The human large bowel contains ~1013 bacteria, referred to as the human gut microbiota or HGM. There is considerable interest in deploying prebiotic and probiotic strategies to maximise the impact of the HGM on human health. The major nutrients available to the HGM are dietary and host glycans. Understanding how these complex carbohydrates are metabolised by the HGM is critical to developing novel and effective prebiotic and probiotic strategies that maximise the health benefits of this ecosystem. Recent studies, however, have shown the extinction of key organisms in HGMs of individuals that consume highly processed diets. The repopulation of these HGMs with appropriate organisms requires knowledge of the glycans utilised by these bacteria to underpin dietary strategies that encourage the re-establishment of these microorganisms in the human gut. Thus, the repopulation of these bacteria requires the identification of privileged glycans, which, in the context of the HGM, are used exclusively by specific organisms. The extensive variation in the glycan component of arabinogalactan proteins (AGPs) could, potentially, offer novel prebiotic opportunities. Preliminary data has provided insights into how dietary AGPs are utilized by the HGM Bacteroides species. The data showed i) A small number of keystone organisms make some complex AGPs generally available to the HGM. ii) In contrast, a wine derived AGP is utilised by a single Bacteroides species (B. plebeius), and thus this glycan may represent a much sought after privileged nutrient that could re-establish organisms in the HGM. The PhD will dissect the mechanism by which B. plebeius utilises the wine AGP, and extend our knowledge of the variation in AGP degrading systems found within the Bacteroides members of the HGM. The microbiological relevance of the biochemical data will be evaluated through cross-feeding experiments, to explore the selectivity of thus glycans as growth substrates within the HGM. Finally, the project will test the hypothesis that wine AGP is a privileged nutrient within the HGM, which can be exploited to repopulate these ecosystems with selected bacteria.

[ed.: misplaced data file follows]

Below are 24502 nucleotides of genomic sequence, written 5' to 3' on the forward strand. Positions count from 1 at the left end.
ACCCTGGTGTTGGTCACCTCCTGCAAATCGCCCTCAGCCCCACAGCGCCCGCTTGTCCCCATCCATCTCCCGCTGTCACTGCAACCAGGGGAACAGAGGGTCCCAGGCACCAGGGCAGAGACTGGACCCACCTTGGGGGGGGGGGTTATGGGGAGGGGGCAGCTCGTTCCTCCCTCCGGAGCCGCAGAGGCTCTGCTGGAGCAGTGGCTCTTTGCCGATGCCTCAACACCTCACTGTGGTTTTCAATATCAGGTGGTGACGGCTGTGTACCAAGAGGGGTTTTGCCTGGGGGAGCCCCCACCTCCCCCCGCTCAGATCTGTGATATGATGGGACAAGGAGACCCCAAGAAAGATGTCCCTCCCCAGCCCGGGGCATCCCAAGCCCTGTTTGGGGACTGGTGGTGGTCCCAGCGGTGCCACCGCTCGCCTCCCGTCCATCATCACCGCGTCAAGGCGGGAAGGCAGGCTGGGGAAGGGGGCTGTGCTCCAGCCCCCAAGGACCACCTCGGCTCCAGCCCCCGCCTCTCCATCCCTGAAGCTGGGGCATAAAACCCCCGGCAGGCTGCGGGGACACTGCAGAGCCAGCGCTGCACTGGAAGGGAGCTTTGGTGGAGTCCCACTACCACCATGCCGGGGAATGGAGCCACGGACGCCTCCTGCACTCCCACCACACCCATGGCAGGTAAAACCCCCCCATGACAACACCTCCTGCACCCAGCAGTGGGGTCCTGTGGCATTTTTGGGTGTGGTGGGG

Eligibility and How to Apply:
Please note eligibility requirement:
• Academic excellence of the proposed student i.e. 2:1 (or equivalent GPA from non-UK universities [preference for 1st class honours]); or a Masters (preference for Merit or above); or APEL evidence of substantial practitioner achievement.
• Appropriate IELTS score, if required.
For further details of how to apply, entry requirements and the application form, see https://www.northumbria.ac.uk/research/postgraduate-research-degrees/how-to-apply/
Please note: Applications should include a covering letter that includes a short summary (500 words max.) of a relevant piece of research that you have previously completed. Applications that do not include the advert reference (e.g. RDF18/…) will not be considered.
Deadline for applications: 1st July 2019 for October 2019 start, or 1st December 2018 for March 2019 start
Start Date: October or March
Northumbria University takes pride in, and values, the quality and diversity of our staff. We welcome applications from all members of the community. The University holds an Athena SWAN Bronze award in recognition of our commitment to improving employment practices for the advancement of gender equality and is a member of the Euraxess network, which delivers information and support to professional researchers
• An evolutionarily distinct family of polysaccharide lyases removes rhamnose capping of complex arabinogalactan proteins. Muñoz-Muñoz, J.L.; Cartmell, A.; Terrapon, N.; Henrissat, B. and Gilbert, H.J. Journal of Biological Chemistry. 292 (32) 13271-13283. 2017.
• Unusual active-site location and catalytic apparatus in a glycoside hydrolase family. Muñoz-Muñoz, J.L.; Cartmell, A.; Terrapon, N.; Henrissat, B. and Gilbert, H.J. Proceedings of the National Academy of Sciences of the United States of America. PNAS. 114 (19) 4936-4941. 2017
• Human Gut Bacteroidetes can utilize yeast mannan through a selfish mechanism. Cuskin F.; Lowe E.C.; Temple M.J.; Zhu Y.; Cameron E.A.; Pudlo N.A.; Porter N.T.; Urs K.; Thompson A.J.; Cartmell A.; Rogowski A.; Hamilton B.S.; Chen R.; Tolbert T.J.; Piens K.; Bracke D.; Vervecken W.; Hakki Z.; Speciale G.; Muñoz-Muñoz, J.L.; Day A.; Peña M.J.; McLean R.; Suits M.D.; Boraston A.B.; Atherly T.; Ziemer C.J.; Williams S.J.; Davies G.J.; Abbott D.W.; Martens E.C.; Gilbert H.J. Nature. 517 (7533) 165-169. 2015.